Slovak students have held a candle-lit "funeral for academic freedom" in Freedom Square in Bratislava in protest at legislation that threatens university decision-making powers.
Anger at the new law has spread from the academic community to the students, who like most of their fellows in post-communist Central and Eastern Europe, had been politically apathetic.
But they have now formed a special protest group, the Initiative of Slovak Students, against the law, the passage of which has pitted Slovakian president Michel Kovac against parliament.
Besides the constraints on academic freedom, an amendment to the law in September gave the go-ahead for the controversial split-up of the Safarik University in Kosice.
President Kovac refused to accept the amendment, arguing that it did not follow the formal procedures. He also said it did not conform to the democratic principles on which Slovakia is based.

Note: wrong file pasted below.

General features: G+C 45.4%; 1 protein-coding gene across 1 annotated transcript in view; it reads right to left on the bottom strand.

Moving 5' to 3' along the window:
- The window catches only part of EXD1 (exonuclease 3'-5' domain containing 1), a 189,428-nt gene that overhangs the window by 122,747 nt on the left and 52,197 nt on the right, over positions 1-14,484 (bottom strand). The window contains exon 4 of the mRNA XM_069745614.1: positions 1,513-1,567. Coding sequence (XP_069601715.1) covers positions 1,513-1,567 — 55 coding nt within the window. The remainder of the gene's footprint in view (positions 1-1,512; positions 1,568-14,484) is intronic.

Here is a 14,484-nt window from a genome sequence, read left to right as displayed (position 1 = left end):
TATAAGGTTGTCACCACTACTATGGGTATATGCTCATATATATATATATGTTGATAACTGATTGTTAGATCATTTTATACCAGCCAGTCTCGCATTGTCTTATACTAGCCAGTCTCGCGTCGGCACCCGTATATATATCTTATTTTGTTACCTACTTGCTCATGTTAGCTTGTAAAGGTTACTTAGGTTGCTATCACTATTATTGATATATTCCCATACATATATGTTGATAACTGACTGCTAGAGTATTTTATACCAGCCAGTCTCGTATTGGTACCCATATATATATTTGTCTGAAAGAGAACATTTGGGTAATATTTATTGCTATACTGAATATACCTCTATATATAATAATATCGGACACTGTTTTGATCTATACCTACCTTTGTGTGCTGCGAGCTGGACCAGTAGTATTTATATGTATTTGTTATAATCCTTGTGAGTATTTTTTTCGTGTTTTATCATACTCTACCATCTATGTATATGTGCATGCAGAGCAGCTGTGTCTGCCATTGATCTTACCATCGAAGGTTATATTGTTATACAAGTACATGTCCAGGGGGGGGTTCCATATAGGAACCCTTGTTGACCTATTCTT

Parliament responded by rushing through a special bill dividing the university. The bill, according to Juraj Svec, rector of Bratislava's Comenius University and an MP for the opposition Democratic Union, was drafted in 24 hours.
Once again, President Kovac rejected the bill. He said that before a bill is submitted to parliament its budgetary consequences must be discussed with the finance ministry and "set out and justified" in the preamble to the bill.
The bill should also be sent to the cabinet and discussed by the relevant professional body - the accreditation commission.
None of these legal requirements were met, nor was the Higher Education Council, an elected body of representatives of all higher education institutions in the country, given its statutory opportunity to express its opinion on the bills.
President Kovac also said that parliament had breached a basic tenet of democracy - that decision-making processes should involve those who will be affected by the decision - in this case, the students and staff of the Safarik University.